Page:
"They want a place where they can think, where they won't be bothered. And there aren't a lot of places where that can happen," he said.
In customer surveys, American Standard's Uhl said, "women tell us that the bathroom is their number one getaway place. In theory it's the place you go to close out the world, unless you happen to have kids or pets."
(Men, said Uhl, report in surveys that their favorite place of refuge is the garage or basement.)
Even single homeowners or couples with one child "won't buy a house today with less than three bathrooms," Ahluwalia said. The perception, he said, is that such a house won't sell.
And the proof is in the research data. According to NAHB's latest survey of home buyers, 47 percent wanted 2 1/2 baths or more.
Of the rest, 36 percent preferred two bathrooms, 14 percent preferred 1 1/2 and 3 percent preferred only one.
Ahluwalia said, however, that "even if you want to buy a [new] house today with 1 1/2 baths, you cannot get it. You have to get at least two."
The national standard in new construction changed to 2 1/2 bathrooms from two bathrooms at the end of the 1990s, Ahluwalia said. But developers routinely build more than that in well-off metropolitan markets such as Washington. "It's a bicoastal phenomenon that goes along with where the homes are more expensive," he said. "It's a lifestyle thing, to keep up with the neighbors."
Some say we've gone too far. "We have too many bathrooms," said Sarah Susanka, architect and author of the 1998 book "Creating the Not So Big House."
"This proliferation, where you have to build a bathroom if you build a bedroom, may not be a good use of money," she said. "Bathrooms are one of the most expensive parts of the house."
Susanka argues it might be smarter to expand existing bathrooms by turning powder rooms into potential guest baths, with tubs or showers screened from view and a hallway to keep out children.
"If someone were to say, 'Here's $10,000, how would you like to spend it?' -- and you think about how the guest bathroom is only used once in a while when someone comes to visit -- most people would say, 'Damn, no, I'm not spending it on that,' " she said.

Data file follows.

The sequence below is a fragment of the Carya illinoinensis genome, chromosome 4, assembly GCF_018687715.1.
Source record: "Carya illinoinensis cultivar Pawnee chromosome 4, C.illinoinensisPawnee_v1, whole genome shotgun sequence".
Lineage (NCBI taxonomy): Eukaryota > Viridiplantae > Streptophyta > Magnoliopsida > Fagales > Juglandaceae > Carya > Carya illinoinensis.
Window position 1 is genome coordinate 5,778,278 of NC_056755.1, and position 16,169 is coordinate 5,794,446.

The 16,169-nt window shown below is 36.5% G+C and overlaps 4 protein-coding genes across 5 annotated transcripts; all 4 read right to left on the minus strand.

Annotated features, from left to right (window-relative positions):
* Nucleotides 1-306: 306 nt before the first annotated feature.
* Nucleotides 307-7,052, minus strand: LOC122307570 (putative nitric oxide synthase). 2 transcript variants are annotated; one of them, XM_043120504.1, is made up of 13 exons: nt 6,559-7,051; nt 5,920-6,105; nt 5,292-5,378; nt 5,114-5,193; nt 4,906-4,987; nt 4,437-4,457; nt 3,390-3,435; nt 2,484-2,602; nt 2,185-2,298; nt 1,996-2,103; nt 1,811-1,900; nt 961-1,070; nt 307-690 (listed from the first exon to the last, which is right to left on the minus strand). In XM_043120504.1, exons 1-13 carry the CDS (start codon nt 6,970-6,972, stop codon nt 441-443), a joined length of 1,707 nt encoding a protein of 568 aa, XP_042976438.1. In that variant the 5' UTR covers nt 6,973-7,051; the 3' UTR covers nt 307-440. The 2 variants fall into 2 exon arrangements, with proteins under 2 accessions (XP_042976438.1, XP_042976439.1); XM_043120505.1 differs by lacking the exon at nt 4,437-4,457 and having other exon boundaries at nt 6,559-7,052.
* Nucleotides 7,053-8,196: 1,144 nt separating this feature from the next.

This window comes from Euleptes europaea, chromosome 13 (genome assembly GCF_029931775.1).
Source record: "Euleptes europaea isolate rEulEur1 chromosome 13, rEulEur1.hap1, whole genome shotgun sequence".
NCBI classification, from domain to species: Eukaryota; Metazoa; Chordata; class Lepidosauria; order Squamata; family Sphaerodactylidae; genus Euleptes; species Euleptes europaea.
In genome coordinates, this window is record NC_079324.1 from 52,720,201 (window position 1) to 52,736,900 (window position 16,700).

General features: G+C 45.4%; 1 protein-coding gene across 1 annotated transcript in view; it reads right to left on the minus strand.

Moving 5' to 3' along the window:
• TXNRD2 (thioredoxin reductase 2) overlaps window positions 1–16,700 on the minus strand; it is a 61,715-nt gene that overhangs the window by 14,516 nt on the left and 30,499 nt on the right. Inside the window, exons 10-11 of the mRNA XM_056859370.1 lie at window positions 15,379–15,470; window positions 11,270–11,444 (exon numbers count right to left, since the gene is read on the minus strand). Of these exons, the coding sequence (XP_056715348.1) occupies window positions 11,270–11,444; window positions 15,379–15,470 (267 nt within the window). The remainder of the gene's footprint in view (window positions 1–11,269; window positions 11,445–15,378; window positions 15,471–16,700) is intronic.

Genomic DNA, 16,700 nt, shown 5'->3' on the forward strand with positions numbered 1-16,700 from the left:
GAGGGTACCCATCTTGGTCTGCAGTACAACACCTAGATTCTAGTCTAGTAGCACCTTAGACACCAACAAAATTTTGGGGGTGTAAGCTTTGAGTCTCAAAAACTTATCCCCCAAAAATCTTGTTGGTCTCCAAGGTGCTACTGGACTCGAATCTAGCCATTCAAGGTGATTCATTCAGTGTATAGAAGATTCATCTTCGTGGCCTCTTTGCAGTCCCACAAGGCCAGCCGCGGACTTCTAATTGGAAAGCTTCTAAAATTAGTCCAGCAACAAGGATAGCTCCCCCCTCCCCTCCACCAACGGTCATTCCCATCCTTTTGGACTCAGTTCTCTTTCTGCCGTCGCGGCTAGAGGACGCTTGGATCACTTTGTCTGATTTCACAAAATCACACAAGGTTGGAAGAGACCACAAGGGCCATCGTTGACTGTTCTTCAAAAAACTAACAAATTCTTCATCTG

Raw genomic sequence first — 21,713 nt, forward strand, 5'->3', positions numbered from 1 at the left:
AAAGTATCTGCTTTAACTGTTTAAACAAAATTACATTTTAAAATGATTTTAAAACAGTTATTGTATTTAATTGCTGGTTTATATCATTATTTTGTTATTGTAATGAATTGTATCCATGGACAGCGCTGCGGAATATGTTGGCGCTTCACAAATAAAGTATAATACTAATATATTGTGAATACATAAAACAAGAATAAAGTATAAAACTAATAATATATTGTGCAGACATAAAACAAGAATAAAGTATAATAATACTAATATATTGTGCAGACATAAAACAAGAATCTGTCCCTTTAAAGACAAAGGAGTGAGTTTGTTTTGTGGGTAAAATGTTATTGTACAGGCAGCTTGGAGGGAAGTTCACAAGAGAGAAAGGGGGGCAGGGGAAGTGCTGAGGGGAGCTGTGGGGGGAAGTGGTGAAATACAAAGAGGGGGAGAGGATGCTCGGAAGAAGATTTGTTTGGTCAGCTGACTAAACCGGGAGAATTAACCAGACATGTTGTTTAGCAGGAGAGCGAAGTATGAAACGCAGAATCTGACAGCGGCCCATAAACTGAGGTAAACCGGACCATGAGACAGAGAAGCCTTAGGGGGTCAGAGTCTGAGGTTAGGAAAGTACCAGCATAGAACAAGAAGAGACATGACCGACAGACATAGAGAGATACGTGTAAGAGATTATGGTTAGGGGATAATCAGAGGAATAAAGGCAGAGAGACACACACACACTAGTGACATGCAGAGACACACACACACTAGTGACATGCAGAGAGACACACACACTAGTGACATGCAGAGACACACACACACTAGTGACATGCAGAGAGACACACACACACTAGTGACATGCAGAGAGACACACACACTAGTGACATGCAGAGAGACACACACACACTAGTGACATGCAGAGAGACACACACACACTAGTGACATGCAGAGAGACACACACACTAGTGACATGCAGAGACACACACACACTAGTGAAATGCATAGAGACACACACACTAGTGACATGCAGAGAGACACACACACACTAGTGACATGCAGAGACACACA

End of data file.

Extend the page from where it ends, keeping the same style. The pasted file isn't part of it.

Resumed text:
Susanka said, however, that homeowners are driven to add bathrooms by "cultural norms" that suggest that each person is entitled to a separate bathroom and that it's better for resale purposes to add a small bath for each bedroom than to have larger shared spaces that might better meet the family's needs.
If the master bathroom is where the family gathers, she said, then that's a good spot to add square footage and a whirlpool tub. But if the parents want privacy, then "don't consider putting a soaking tub in there. The reality, in many families, is that the tub is used most often by children under the age of 5."
Area home builders, such as luxury developer Toll Brothers Inc., say they start with 2 1/2 baths, but many local clients want more.
"As customers' children are aging, they want separate bathrooms for them," particularly if they're teenagers, said Toll Brothers Vice President Walter Music.
Other new-home buyers request an additional full bath for guests or visiting parents, Music said. "A lot of our floor plans have 3 1/2 baths," he said.
"Increasingly, in larger homes, I see a lot more floor plans where each bedroom has its own bathroom," said Kathleen Parrott, a kitchen and bath specialist in the Department of Near Environments at Virginia Tech.
This bedroom/bathroom trend, said Parrott, seems to have accompanied the growing interest in the luxury master bath.
"Master bathrooms these days can be almost as big as the sleeping space," she said. "People have a shower, a private compartment for the toilet, a soaking tub to relax in, and each person [using the master bath] has their own grooming space. Some people are putting a TV in, or an exercise area."
Because "Americans consider it a virtue to be clean," the idea of having a private refuge or two master bath suites isn't seen as selfish or isolating, Parrott said. "It's not like what I'm really doing is hiding in there, luxuriating; what I'm doing is grooming, and grooming is considered good."
Remodelers agree that homeowners want more bathrooms, either to keep the out the children or to provide themselves more pit stops.
Almost one in five of all existing houses had bathrooms added between 1985 and 1999, according to Harvard's remodeling research.